As Carl Sagan once said, “Heaven calls us. If we don’t destroy ourselves, one day we will venture to the stars.” And our first emissaries to the stars will be robotic probes. These interstellar probes will be largely autonomous, but we will want to communicate with them. At the very least, we’ll want them to call home and tell us what they’ve discovered. The stars are distant, so the probes will have to make a very long-distance call.
Currently, we communicate with space probes throughout the solar system through the Deep Space Network (DSN). This is a collection of antenna stations located around the world. Each station has a 70 meter large plate and several smaller plates. These large radio dishes are necessary because the signals from a space probe are quite weak and become weaker as distance increases.
When we start sending probes to other stars, we will need an interstellar communication network. Perhaps a galaxy-wide Internet. But we still don’t know how to make one. Although we can transmit powerful radio signals into space, the strength of these signals weakens at stellar distances. Most of what we transmit could not be detected beyond a few light years given our current technology. Various solutions have been proposed, such as the use of focused laser light, but a new study looks at the use of gravitational lenses to get the job done.
Radio signals are a good choice for interstellar distances because they can transmit a good amount of data at relatively low power. That is why we use radio for interplanetary communication. The downside is that because radio waves have a long wavelength, they are difficult to focus in only one direction. We can point a narrow beam of laser light at a particular star, but we cannot easily focus a narrow beam of radio light. And our radio signals will need to be focused so that they are transmitted light years away.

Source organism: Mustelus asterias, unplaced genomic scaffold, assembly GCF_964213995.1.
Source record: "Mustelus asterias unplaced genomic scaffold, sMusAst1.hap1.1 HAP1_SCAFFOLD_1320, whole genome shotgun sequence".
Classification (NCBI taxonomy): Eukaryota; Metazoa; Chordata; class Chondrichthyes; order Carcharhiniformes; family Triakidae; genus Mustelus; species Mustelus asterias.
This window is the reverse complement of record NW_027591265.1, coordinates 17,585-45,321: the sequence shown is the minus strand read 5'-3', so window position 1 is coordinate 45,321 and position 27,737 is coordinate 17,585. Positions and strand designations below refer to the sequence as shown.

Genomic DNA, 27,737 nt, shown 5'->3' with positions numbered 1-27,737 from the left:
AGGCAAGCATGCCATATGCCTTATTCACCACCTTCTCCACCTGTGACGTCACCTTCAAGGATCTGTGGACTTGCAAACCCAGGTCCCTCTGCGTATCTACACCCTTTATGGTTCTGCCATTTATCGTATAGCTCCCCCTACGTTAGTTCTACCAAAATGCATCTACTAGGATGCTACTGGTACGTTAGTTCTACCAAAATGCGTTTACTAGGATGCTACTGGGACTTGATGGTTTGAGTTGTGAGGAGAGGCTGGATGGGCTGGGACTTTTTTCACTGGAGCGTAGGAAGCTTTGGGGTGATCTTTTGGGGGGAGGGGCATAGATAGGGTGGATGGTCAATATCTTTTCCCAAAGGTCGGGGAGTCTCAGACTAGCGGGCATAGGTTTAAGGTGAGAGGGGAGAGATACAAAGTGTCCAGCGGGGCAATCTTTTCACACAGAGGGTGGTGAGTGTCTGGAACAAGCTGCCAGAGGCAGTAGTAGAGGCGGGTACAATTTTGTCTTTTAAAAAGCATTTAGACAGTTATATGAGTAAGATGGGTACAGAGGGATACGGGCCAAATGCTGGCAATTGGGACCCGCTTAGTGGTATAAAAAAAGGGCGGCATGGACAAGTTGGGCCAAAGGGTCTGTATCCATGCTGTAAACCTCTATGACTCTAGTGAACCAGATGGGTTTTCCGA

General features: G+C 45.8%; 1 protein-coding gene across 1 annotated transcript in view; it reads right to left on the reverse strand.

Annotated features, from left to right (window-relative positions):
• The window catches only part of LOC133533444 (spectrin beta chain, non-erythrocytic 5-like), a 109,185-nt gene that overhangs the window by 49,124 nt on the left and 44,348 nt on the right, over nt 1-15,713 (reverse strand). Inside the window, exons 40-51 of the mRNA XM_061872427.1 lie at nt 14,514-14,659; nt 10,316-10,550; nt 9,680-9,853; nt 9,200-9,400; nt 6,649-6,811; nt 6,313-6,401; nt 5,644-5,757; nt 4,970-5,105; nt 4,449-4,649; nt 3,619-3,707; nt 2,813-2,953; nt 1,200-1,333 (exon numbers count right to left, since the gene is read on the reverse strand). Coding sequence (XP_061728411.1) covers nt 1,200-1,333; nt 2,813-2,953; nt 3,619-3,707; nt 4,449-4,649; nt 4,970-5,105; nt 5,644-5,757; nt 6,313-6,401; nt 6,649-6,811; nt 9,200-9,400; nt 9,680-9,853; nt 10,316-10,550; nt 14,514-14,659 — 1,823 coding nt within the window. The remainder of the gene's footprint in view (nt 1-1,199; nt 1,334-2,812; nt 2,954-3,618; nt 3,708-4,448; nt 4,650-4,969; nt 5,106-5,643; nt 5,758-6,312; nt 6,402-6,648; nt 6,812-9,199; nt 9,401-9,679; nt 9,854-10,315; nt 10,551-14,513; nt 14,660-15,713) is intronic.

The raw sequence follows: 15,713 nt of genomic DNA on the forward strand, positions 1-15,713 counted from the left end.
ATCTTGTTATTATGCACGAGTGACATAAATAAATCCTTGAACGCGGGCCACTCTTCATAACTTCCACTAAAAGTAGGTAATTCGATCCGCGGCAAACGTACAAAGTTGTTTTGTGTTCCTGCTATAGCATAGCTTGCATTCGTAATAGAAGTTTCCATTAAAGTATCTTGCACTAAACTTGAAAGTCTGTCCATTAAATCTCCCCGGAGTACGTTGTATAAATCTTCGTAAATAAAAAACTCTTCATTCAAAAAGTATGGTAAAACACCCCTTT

This new study looks at how radio signals could be focused by the sun or nearby stars. Since stars gravitationally warp the space around them, light that passes close to a star can be gravitationally reflected. This effect can be used to focus radio light in a similar way to the way a glass lens focuses optical light. In this new article, Claudio Maccone did some basic calculations on the kind of bandwidth one could get between the sun and nearby stars like Alpha Centauri and Barnard’s Star. The data rate could be on the order of kilobits / second, which It’s on the order of the old days of dial-up internet. Not great by modern standards, but certainly good enough to convey useful images and data from another star.
Cosmic lens reveals faint radio galaxy
The galactic Internet is possible thanks to the gravitational lens of the stars. arXiv: 2103.11483v1 [astro-ph.GA] arxiv.org/abs/2103.11483
Provided by Universe Today
Citation: Gravitational Lenses Could Allow Galaxy-Wide Internet (2021, March 25) Retrieved March 25, 2021 from https://phys.org/news/2021-03-gravitational-lenses-galaxy-wide-internet .html
This document is subject to copyright. Other than any fair dealing for private study or research purposes, no part may be reproduced without written permission. The content is provided for informational purposes only.